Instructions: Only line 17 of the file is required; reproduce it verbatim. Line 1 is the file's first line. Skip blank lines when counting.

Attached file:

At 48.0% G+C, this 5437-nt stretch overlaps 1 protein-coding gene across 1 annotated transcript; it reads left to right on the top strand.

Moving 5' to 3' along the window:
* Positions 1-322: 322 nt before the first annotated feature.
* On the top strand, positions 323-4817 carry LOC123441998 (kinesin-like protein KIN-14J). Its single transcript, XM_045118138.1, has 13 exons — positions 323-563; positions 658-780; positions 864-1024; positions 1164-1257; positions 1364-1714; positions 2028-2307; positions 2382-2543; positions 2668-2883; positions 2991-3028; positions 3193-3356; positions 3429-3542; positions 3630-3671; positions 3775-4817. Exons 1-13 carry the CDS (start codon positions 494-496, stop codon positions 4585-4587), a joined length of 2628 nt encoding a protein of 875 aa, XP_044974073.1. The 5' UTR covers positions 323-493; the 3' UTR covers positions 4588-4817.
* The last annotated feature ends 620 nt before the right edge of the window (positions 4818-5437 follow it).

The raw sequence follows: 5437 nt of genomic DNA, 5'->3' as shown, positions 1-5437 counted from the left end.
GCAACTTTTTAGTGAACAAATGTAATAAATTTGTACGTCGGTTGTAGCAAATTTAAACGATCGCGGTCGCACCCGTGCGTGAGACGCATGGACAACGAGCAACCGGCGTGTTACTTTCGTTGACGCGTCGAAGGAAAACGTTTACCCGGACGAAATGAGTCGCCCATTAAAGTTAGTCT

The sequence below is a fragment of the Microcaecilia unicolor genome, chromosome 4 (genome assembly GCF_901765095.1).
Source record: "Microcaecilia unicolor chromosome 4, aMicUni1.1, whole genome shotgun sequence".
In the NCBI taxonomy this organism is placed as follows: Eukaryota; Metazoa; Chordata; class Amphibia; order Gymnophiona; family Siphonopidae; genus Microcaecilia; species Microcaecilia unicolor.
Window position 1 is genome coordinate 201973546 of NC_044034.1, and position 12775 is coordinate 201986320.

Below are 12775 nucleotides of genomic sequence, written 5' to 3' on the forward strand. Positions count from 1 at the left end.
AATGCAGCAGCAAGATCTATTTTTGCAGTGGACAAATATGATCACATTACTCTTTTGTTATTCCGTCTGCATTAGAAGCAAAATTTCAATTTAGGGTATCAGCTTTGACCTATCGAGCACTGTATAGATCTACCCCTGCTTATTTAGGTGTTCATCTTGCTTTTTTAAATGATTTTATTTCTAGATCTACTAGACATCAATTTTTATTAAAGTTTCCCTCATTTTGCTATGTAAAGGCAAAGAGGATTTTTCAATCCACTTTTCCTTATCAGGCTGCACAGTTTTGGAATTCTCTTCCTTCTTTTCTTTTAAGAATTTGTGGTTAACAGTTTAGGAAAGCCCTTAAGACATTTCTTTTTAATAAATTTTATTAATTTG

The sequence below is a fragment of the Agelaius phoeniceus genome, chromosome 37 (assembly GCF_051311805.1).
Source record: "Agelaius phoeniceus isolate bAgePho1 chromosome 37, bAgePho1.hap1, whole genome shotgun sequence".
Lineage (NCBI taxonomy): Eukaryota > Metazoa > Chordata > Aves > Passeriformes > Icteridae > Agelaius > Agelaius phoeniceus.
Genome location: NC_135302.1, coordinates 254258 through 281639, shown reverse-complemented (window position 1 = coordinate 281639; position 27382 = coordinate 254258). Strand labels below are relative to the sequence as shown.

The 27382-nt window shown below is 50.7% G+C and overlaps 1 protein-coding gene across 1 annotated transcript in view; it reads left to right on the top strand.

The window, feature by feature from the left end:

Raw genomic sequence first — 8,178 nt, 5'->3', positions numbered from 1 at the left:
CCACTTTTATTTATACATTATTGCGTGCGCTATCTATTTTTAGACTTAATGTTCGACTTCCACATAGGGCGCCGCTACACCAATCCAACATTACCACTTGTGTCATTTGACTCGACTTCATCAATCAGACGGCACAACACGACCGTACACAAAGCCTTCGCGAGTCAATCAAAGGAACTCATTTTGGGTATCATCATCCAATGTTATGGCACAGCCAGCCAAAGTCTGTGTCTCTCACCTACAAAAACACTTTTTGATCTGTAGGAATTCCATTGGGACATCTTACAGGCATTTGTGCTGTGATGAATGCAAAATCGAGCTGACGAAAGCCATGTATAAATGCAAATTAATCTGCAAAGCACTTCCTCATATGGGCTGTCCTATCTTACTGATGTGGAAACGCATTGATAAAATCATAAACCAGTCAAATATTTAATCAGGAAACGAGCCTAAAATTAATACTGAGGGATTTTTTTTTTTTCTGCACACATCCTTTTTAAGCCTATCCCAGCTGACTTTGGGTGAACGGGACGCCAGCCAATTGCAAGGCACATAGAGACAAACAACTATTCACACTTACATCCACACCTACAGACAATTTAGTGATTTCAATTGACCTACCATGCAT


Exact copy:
Genome location: NC_135302.1, coordinates 254258 through 281639, shown reverse-complemented (window position 1 = coordinate 281639; position 27382 = coordinate 254258). Strand labels below are relative to the sequence as shown.